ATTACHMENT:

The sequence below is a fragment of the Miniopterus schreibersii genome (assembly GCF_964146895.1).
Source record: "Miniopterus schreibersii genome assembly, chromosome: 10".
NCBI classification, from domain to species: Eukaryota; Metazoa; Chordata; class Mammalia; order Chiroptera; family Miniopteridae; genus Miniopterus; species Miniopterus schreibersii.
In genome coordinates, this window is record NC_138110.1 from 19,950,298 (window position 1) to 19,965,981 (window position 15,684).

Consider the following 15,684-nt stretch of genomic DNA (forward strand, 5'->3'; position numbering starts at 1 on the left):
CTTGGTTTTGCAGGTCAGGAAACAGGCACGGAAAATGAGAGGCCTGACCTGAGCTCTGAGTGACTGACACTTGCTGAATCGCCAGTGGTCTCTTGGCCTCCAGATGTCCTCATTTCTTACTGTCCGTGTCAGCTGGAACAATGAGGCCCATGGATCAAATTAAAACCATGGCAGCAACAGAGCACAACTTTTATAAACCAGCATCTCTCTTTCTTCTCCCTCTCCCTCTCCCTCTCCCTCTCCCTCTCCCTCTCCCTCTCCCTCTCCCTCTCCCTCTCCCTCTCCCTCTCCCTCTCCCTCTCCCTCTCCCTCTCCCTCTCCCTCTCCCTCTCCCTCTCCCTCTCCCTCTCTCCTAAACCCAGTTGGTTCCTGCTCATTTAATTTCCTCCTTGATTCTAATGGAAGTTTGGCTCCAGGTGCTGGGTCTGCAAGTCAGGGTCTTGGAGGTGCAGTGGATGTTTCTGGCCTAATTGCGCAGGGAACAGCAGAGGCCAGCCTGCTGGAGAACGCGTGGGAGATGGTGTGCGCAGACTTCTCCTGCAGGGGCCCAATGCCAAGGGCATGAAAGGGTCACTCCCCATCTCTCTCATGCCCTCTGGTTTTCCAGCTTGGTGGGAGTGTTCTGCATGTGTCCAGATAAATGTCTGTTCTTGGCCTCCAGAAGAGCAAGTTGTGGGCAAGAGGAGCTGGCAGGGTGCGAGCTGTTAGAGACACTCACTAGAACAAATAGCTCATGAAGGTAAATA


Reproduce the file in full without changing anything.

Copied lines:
The sequence below is a fragment of the Miniopterus schreibersii genome (assembly GCF_964146895.1).
Source record: "Miniopterus schreibersii genome assembly, chromosome: 10".
NCBI classification, from domain to species: Eukaryota; Metazoa; Chordata; class Mammalia; order Chiroptera; family Miniopteridae; genus Miniopterus; species Miniopterus schreibersii.
In genome coordinates, this window is record NC_138110.1 from 19,950,298 (window position 1) to 19,965,981 (window position 15,684).

Consider the following 15,684-nt stretch of genomic DNA (forward strand, 5'->3'; position numbering starts at 1 on the left):
CTTGGTTTTGCAGGTCAGGAAACAGGCACGGAAAATGAGAGGCCTGACCTGAGCTCTGAGTGACTGACACTTGCTGAATCGCCAGTGGTCTCTTGGCCTCCAGATGTCCTCATTTCTTACTGTCCGTGTCAGCTGGAACAATGAGGCCCATGGATCAAATTAAAACCATGGCAGCAACAGAGCACAACTTTTATAAACCAGCATCTCTCTTTCTTCTCCCTCTCCCTCTCCCTCTCCCTCTCCCTCTCCCTCTCCCTCTCCCTCTCCCTCTCCCTCTCCCTCTCCCTCTCCCTCTCCCTCTCCCTCTCCCTCTCCCTCTCCCTCTCCCTCTCCCTCTCCCTCTCCCTCTCTCCTAAACCCAGTTGGTTCCTGCTCATTTAATTTCCTCCTTGATTCTAATGGAAGTTTGGCTCCAGGTGCTGGGTCTGCAAGTCAGGGTCTTGGAGGTGCAGTGGATGTTTCTGGCCTAATTGCGCAGGGAACAGCAGAGGCCAGCCTGCTGGAGAACGCGTGGGAGATGGTGTGCGCAGACTTCTCCTGCAGGGGCCCAATGCCAAGGGCATGAAAGGGTCACTCCCCATCTCTCTCATGCCCTCTGGTTTTCCAGCTTGGTGGGAGTGTTCTGCATGTGTCCAGATAAATGTCTGTTCTTGGCCTCCAGAAGAGCAAGTTGTGGGCAAGAGGAGCTGGCAGGGTGCGAGCTGTTAGAGACACTCACTAGAACAAATAGCTCATGAAGGTAAATA